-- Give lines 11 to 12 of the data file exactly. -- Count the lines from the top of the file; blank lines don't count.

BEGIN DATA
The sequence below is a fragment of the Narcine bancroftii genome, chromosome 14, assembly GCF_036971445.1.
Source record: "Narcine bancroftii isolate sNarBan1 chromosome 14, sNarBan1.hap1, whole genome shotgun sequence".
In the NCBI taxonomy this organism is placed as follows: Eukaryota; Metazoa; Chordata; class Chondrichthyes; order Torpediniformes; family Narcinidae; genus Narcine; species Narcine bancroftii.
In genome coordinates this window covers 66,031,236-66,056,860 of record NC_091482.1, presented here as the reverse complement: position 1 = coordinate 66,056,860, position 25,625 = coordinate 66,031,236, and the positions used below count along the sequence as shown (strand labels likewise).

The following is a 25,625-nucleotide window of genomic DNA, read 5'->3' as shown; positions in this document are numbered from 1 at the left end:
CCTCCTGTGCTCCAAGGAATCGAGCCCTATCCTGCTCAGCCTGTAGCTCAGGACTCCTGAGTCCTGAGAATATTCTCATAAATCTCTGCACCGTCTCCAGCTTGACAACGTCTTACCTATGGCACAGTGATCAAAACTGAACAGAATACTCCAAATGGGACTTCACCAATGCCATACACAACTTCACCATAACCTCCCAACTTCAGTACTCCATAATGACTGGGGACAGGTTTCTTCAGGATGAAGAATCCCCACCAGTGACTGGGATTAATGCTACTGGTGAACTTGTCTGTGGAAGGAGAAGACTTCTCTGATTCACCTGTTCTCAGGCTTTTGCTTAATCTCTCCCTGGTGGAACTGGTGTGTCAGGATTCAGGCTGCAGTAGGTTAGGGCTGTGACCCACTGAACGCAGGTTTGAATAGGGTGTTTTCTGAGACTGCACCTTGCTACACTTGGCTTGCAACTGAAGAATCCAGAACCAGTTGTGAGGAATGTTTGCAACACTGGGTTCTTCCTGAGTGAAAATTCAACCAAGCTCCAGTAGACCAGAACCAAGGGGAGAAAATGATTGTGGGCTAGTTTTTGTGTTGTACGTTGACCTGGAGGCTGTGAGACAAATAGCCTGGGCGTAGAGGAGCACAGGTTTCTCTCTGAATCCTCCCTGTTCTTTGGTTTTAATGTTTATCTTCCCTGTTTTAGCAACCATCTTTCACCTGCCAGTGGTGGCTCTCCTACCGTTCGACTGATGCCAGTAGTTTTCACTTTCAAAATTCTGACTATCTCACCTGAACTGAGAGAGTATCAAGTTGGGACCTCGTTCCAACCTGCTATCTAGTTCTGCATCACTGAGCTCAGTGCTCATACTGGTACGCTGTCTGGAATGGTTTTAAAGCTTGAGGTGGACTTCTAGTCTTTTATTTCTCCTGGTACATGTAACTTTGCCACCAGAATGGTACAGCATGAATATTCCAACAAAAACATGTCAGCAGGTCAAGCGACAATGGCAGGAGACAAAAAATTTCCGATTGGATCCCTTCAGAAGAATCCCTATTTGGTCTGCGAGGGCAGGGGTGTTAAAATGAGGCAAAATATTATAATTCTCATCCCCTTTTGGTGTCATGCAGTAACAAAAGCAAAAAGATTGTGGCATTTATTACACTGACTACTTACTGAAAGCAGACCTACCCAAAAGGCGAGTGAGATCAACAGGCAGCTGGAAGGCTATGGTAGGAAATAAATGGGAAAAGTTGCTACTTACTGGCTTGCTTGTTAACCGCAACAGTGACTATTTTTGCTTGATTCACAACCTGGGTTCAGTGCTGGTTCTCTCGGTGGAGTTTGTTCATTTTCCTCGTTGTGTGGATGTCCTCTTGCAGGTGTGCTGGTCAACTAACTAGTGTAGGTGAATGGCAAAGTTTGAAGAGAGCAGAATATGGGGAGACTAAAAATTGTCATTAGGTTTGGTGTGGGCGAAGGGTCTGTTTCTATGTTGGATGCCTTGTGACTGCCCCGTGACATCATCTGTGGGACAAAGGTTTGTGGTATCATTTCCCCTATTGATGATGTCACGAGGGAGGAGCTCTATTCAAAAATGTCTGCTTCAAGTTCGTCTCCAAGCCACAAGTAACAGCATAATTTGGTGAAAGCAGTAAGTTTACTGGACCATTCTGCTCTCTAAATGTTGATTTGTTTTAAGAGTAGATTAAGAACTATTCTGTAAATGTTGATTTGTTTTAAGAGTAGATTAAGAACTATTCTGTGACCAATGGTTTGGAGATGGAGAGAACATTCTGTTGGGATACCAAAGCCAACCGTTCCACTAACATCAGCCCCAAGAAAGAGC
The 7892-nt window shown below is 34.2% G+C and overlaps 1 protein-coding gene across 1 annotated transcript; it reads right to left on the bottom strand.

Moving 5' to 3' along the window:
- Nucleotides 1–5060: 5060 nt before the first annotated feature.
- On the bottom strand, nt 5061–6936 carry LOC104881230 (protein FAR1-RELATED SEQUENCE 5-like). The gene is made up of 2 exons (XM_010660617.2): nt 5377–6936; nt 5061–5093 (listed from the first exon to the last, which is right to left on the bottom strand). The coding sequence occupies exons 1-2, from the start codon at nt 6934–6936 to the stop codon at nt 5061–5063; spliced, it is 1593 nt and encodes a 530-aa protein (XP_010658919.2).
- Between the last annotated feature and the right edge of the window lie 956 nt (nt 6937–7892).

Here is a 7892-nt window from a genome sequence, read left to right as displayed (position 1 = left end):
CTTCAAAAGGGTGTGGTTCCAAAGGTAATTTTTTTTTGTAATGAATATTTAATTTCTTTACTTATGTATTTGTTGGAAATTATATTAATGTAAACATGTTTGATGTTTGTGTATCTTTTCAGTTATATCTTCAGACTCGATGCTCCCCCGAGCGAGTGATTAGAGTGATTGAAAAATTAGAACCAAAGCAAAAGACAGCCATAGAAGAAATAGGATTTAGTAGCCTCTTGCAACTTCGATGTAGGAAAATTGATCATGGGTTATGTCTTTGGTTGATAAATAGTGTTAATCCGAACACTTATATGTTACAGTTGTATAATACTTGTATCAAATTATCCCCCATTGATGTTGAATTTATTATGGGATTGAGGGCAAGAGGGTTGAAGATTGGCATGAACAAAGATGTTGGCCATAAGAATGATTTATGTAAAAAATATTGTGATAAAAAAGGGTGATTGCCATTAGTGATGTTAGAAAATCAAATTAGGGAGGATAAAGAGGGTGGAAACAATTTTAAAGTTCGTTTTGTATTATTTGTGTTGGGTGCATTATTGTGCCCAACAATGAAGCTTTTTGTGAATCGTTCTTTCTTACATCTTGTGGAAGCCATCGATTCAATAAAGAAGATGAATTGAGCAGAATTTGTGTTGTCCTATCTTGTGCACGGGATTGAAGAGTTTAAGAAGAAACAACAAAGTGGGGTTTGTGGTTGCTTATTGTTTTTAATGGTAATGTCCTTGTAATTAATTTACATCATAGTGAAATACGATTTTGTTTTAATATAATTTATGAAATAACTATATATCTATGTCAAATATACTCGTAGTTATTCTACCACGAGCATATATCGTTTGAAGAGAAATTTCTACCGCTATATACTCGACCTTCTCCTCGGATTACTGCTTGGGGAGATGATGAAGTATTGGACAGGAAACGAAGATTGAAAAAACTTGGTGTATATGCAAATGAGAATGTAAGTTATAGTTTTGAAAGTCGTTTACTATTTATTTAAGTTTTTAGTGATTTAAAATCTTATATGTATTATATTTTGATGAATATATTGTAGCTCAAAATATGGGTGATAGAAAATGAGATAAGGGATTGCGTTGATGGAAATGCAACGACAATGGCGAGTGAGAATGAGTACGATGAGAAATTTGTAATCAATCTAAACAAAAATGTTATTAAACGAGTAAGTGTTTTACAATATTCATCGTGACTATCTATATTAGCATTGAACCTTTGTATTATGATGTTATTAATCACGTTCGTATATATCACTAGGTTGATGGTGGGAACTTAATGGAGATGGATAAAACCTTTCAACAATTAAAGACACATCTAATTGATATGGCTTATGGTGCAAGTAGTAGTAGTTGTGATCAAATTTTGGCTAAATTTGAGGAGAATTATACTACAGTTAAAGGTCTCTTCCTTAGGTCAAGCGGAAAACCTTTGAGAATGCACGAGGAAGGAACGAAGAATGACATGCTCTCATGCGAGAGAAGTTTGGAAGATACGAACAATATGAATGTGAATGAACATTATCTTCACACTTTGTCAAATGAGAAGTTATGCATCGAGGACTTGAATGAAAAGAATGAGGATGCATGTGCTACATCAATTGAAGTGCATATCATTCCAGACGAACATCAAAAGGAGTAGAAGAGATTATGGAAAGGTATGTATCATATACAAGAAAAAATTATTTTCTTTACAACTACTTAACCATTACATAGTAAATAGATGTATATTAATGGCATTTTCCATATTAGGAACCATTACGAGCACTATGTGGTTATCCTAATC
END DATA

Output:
- Between the last annotated feature and the right edge of the window lie 956 nt (nt 6937–7892).

Here is a 7892-nt window from a genome sequence, read left to right as displayed (position 1 = left end):